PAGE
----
October 29, 2014 • Premises Liability
Working in construction can be a very dangerous profession because of the number of things that could go wrong on the job. Construction workers perform operations involving physical labor, often with heavy machinery or at terrible heights. There are times that falling debris might injure pedestrians or bystanders. In 2012 alone in the United States, around 183,000 construction workers were injured and 775 died in construction-related accidents. But if certain parameters are adhered to construction work can be performed in a safe manner.
According to personal injury law, construction safety can be upheld if unsafe actors are held accountable. If a person has suffered construction accidents, they may be able to file a personal injury lawsuit.
Injuries Sustained in Construction Accidents
There are four main categories of injuries sustained by construction worker. These injuries account for about 60% of all construction-related deaths among workers. The injuries are electrocutions, falls, ‘caught in between’, and ‘struck by object.’ To be able to file a personal injury lawsuit, a person doesn’t have to be fatally injured on the job. Even minor injuries may entitle a worker to compensation for injuries. What determines and influences the potential recovery of a worker after a construction accident is whether or not their compensation rules apply.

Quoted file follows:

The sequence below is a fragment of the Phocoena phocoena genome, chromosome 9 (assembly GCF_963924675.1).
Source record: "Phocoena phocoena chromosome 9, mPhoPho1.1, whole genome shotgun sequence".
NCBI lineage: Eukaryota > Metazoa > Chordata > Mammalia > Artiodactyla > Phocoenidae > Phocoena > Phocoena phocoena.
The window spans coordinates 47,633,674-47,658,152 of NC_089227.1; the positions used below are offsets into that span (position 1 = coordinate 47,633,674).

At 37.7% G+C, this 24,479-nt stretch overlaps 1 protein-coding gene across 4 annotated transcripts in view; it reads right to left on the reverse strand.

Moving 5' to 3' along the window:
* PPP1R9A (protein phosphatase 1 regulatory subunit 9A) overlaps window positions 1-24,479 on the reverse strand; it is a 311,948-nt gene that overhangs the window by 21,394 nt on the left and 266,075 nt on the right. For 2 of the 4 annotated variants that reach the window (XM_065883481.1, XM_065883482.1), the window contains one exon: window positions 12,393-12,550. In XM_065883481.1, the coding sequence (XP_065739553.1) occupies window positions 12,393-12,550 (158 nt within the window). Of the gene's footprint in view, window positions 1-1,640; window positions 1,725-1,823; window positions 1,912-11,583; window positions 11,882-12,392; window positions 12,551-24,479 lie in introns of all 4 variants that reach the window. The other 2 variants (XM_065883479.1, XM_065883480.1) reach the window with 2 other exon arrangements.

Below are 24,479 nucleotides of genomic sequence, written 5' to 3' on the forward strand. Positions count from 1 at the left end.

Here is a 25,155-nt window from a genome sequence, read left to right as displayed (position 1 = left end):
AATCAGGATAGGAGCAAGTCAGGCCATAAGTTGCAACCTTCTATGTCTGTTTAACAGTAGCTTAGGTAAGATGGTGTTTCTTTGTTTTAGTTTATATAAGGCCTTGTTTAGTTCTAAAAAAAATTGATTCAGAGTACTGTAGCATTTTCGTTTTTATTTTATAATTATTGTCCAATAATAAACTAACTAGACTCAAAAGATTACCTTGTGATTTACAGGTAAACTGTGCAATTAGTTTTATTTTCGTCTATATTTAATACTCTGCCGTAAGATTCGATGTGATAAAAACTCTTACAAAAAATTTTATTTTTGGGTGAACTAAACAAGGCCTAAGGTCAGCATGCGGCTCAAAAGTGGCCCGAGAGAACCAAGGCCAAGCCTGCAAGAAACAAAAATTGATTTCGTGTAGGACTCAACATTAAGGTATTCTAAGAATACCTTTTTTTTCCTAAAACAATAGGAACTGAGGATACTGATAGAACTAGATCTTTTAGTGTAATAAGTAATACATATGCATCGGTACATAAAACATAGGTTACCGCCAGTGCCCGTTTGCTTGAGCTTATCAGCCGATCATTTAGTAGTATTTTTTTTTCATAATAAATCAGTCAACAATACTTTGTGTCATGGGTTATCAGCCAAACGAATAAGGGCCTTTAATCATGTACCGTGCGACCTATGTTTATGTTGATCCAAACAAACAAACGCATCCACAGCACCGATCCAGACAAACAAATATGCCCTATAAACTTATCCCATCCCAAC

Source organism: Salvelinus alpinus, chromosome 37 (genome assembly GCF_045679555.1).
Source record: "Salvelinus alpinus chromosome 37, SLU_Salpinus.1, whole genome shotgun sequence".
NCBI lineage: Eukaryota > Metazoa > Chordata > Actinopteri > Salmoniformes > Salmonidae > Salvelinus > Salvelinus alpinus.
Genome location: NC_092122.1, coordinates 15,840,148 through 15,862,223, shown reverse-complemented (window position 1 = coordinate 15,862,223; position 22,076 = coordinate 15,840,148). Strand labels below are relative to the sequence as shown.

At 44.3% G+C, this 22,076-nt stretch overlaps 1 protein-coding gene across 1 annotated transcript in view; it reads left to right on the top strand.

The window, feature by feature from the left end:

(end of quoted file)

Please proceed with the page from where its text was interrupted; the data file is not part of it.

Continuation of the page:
Compensation of Workers
There is some form of worker’s compensation in all 50 states. These rules state that if an employee sustains injuries on the job, they are entitled to compensation for these injuries, regardless of the fact that the employer acted negligently or not. The fact does remain that an employee recovers less in a workers’ compensation case than they would if they filed a personal injury lawsuit. This is why a worker’s compensation is viewed as kind of a compromise to a personal injury case.
A Personal Injury Lawsuit
Every lawsuit that an injured worker is involved with or is contemplating doesn’t come under the workers’ compensation laws. While different laws apply to different states, workers’ compensation rules only apply between an employer and worker. So worker’s compensation will only apply in a case wherein say, an employee of a subcontractor is injured on a job, and the subcontractor is sued by the worker.
Worker’s compensation rules will not apply if the worker wishes to sue the manufacturer of faulty equipment. A worker who has sustained construction accidents might want to explore every avenue of prospective liability besides worker’s compensation, since a personal injury lawsuit may offer higher damage rewards.
If a worker has been injured due to construction accidents, they may be entitled to compensation for the following types of damages: